• There might be some other forms of analysis as shown in 870. The ability to combine information gathered by caseloads on different people in the same situation combined with outside information might help reduce problems in many situations. For example, two or more individuals were in a van and an external data source such as a traffic monitor, a wireless device, a website, a person calling in data, or other source can gather information on the individuals. The external data source might recognize that there was unexpected traffic, the system could determine who was in the van and notify the staff or the vehicle directly based on an analysis of who was in the car. For example, if the system knew that a certain individual did not react well to over a certain amount of period in the car, it might notify someone to get the person to a park or location off the road, while another person might benefit from a certain type of music being played.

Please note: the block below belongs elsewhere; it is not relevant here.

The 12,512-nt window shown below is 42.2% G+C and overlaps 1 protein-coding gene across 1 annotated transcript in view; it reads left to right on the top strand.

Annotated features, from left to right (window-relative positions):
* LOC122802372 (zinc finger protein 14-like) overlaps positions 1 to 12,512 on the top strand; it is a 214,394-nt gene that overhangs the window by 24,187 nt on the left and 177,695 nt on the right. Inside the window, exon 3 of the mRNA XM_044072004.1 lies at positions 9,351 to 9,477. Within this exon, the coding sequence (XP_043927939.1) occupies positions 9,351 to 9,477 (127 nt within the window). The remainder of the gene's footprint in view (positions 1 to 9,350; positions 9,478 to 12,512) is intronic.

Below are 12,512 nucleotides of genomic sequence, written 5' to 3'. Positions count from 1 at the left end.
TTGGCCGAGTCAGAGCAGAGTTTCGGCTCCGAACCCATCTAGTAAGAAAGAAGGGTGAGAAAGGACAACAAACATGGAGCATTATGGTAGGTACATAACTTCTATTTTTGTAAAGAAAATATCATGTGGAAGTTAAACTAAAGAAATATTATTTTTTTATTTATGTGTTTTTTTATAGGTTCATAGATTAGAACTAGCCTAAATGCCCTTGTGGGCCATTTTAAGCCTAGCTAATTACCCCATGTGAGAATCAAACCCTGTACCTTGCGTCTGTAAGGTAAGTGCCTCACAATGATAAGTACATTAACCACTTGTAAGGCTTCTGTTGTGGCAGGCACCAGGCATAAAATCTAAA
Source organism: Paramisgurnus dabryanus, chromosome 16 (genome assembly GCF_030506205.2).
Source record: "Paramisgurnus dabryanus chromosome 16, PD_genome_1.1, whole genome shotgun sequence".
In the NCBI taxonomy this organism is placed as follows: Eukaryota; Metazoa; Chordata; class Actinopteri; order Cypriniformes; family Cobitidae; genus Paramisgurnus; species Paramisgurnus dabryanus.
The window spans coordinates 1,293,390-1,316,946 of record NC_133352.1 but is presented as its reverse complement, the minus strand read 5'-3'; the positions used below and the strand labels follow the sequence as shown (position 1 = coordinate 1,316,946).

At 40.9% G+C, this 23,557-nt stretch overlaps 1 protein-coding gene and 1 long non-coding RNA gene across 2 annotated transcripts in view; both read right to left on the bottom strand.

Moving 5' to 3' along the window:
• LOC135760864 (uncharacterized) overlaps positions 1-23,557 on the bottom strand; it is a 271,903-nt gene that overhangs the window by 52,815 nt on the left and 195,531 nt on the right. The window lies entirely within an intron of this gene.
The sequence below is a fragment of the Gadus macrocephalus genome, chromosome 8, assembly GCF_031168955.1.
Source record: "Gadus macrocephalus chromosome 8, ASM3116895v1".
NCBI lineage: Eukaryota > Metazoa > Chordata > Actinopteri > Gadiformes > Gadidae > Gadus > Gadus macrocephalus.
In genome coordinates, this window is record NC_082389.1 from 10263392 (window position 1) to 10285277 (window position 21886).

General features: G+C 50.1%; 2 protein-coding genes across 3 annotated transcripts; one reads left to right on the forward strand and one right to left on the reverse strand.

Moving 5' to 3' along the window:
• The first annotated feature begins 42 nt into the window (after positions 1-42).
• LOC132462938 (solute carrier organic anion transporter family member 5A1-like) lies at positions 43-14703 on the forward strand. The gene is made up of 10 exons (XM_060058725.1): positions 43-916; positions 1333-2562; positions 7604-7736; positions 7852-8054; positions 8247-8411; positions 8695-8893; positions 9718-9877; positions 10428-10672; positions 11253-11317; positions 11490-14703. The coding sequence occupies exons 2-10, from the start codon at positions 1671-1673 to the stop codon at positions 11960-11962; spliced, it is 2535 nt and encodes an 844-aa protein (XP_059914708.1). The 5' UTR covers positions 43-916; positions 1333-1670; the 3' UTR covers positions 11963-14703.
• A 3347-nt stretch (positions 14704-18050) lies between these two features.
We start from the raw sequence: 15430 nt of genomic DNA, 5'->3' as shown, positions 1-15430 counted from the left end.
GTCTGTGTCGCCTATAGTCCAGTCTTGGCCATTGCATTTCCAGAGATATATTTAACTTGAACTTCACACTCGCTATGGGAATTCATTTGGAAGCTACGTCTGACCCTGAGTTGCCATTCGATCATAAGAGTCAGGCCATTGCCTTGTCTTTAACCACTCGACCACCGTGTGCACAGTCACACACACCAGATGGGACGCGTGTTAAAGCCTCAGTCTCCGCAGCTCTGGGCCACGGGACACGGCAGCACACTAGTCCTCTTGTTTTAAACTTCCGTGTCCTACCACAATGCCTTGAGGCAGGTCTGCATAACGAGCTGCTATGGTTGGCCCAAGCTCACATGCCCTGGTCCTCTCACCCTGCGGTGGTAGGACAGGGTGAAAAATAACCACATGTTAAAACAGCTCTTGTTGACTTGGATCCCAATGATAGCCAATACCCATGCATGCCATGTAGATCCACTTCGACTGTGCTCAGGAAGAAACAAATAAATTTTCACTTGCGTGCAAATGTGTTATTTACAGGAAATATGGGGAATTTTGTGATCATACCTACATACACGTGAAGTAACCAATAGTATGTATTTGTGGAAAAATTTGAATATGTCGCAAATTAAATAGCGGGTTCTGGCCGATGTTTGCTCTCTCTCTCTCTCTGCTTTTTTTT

• The Point Scoring System 820, Regression Analysis 830, Method for Individuals in Declarative Position 840, Outcome Based Triggers 850, Input Based Triggers 860 and other forms of analysis 870 form the set of techniques for the system to analyze, map or use prediction as shown in Methods for Analysis and Mapping 810.